Dave and I started off together. Starting with the 5 miles on the road, I thought, “this should be all right,” as we left town. We then encountered a small uphill followed by a downhill. Perfect! We were flying. Just as we were falling into a rhythm of a nice relaxing run, the real race started, as we faced a steep continuous climb on the road leading us to the start of the Appalachian Trail. It was five miles of steep uphill with little reprieve. Taking it easier than I anticipated, Dave pulled ahead of me and I cut back on pace, trying to move along steadily, suddenly being slammed with the realization that in order to finish this thing I would have to run this race slower and with more strategy than I initially thought.
After surviving the 5-mile climb, we finally reached the trailhead where everything appeared to have leveled out. The uphill was over with and for about a half mile into the trail it seemed as though this portion would be a piece of cake. How wrong was I! Soon after just beginning to feel comfortable again, the rocks and roots started, compounded by a thick leaf cover, which left unknown where you were stepping and what you were stepping on. Now I was really regretting not having put in any trail training. The run/walking, hopping, and swerving had officially begun. At this point I was on my own. Dave had disappeared, and Taylor had taken off much further ahead of the both of us. It was a slow slog with intermittent sections of actual running, followed by more maneuvering around rocks and roots. I had several wobbly ankles and near misses of falling over completely but survived the trail for the most part.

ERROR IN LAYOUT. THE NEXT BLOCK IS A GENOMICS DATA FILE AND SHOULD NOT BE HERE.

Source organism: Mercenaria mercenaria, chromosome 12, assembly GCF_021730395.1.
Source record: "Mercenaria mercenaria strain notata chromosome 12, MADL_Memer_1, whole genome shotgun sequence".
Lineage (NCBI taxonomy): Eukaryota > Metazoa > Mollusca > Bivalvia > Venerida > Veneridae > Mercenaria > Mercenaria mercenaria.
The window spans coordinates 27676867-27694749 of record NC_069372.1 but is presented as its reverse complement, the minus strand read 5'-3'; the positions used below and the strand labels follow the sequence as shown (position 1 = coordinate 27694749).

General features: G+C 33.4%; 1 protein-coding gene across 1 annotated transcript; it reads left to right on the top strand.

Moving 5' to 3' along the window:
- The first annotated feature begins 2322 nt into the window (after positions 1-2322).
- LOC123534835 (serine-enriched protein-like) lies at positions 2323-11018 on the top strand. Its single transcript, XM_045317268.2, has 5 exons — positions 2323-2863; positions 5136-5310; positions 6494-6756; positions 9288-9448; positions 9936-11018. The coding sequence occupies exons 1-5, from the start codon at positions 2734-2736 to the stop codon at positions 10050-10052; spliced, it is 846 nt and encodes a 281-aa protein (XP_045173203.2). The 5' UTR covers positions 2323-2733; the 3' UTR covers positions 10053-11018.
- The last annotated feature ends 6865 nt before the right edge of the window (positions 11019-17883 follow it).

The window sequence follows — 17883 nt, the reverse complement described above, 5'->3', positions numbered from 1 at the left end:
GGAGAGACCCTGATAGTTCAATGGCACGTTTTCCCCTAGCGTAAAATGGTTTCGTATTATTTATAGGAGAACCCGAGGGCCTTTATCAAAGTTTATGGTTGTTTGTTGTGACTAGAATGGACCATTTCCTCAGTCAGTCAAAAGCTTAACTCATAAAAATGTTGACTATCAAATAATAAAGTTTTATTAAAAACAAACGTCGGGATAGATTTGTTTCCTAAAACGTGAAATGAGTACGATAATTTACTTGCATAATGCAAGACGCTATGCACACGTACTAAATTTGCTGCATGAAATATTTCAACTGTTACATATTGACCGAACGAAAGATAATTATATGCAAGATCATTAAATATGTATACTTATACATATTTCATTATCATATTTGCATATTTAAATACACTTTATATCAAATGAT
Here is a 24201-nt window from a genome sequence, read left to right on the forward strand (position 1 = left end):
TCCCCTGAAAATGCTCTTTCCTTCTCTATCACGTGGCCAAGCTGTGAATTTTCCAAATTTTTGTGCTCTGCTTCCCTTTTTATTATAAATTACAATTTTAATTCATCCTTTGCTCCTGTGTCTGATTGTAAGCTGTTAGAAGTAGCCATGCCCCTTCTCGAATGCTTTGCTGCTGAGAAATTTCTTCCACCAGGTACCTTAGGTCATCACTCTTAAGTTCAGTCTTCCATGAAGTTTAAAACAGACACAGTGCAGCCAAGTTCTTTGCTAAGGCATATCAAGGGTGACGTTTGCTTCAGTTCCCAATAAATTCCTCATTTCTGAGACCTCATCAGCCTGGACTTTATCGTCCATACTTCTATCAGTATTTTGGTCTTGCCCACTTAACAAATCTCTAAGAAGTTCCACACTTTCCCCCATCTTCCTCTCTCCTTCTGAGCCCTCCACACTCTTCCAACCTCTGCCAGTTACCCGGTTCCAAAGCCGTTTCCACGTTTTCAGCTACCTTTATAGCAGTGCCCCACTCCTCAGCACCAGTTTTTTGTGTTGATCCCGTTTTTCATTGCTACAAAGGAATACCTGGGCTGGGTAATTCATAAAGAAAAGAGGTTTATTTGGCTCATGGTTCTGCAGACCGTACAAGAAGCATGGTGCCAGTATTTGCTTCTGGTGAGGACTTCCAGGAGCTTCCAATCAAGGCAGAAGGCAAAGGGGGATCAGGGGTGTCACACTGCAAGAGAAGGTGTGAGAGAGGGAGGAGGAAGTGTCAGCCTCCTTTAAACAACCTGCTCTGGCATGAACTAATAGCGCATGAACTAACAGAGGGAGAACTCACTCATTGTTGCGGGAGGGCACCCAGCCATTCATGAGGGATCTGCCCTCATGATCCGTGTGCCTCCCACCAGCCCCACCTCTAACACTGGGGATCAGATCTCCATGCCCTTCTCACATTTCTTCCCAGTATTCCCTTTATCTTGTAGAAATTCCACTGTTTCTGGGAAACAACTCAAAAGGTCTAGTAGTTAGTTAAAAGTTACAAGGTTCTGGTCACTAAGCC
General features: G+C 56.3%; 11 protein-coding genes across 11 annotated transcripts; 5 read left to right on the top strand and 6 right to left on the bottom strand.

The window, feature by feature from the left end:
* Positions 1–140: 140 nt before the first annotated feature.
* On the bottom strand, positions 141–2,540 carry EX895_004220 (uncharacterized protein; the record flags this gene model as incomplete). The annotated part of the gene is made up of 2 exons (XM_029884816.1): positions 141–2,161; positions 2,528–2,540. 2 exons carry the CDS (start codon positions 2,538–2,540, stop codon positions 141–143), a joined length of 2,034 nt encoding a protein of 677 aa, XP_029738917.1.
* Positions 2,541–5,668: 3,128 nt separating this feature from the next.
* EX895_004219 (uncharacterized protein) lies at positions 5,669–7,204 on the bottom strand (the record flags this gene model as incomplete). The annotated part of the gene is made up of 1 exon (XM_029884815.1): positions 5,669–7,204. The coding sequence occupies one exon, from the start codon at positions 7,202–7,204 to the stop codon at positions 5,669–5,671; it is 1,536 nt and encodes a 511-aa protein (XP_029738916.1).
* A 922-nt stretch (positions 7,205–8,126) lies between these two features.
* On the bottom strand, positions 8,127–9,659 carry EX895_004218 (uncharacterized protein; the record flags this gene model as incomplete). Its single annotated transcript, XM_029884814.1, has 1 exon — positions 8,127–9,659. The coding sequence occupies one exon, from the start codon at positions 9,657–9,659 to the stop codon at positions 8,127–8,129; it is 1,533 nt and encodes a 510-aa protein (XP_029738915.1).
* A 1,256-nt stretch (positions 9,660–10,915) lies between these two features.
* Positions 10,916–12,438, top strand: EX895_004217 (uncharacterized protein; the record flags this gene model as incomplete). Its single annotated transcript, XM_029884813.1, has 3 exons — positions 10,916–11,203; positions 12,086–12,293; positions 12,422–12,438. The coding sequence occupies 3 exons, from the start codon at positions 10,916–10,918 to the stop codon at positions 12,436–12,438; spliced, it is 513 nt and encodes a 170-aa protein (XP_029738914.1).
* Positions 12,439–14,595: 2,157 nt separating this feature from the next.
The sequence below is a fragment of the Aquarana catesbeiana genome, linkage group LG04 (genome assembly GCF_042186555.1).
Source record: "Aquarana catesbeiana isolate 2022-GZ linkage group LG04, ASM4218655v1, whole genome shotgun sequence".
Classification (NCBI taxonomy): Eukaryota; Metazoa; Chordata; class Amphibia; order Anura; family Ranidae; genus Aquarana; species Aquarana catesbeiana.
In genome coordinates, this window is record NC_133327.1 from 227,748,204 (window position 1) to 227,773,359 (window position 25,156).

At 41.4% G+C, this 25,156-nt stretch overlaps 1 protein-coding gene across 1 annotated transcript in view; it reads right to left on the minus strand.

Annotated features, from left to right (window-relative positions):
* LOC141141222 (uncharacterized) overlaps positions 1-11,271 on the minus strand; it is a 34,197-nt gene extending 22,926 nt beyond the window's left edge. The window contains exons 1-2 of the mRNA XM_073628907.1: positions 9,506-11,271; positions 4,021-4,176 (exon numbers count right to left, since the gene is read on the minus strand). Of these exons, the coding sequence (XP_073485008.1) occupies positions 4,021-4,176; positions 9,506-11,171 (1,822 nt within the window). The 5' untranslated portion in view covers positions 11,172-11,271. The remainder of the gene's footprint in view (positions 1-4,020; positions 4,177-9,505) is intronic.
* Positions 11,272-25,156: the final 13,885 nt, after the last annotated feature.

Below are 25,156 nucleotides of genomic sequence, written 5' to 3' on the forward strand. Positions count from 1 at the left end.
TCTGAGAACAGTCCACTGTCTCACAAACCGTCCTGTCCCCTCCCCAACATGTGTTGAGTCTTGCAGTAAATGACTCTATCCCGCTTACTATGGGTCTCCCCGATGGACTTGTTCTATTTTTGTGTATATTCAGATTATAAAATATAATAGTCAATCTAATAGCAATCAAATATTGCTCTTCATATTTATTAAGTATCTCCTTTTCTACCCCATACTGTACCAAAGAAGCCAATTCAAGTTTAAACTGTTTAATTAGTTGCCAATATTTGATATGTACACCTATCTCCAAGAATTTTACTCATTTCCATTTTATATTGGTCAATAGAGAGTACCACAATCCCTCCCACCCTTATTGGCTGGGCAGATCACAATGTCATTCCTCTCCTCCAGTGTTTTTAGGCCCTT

Unfortunately for others, there was a lot of damage, ranging from broken ankles to dangerous falls. A woman not that far in front of me tripped and fell face first into a rock, tearing her head open. Sadly, for her, the race ended there, as medics removed her from the course. I was beginning to think that I was not doing so badly after all. I was almost off the trail, had not sustained a major injury, and was doing OK. What I did not know at the time was that Dave had taken a spill “finger first” into a rock, which left him with a broken fingertip. That, however, did not stop him; he kept on running.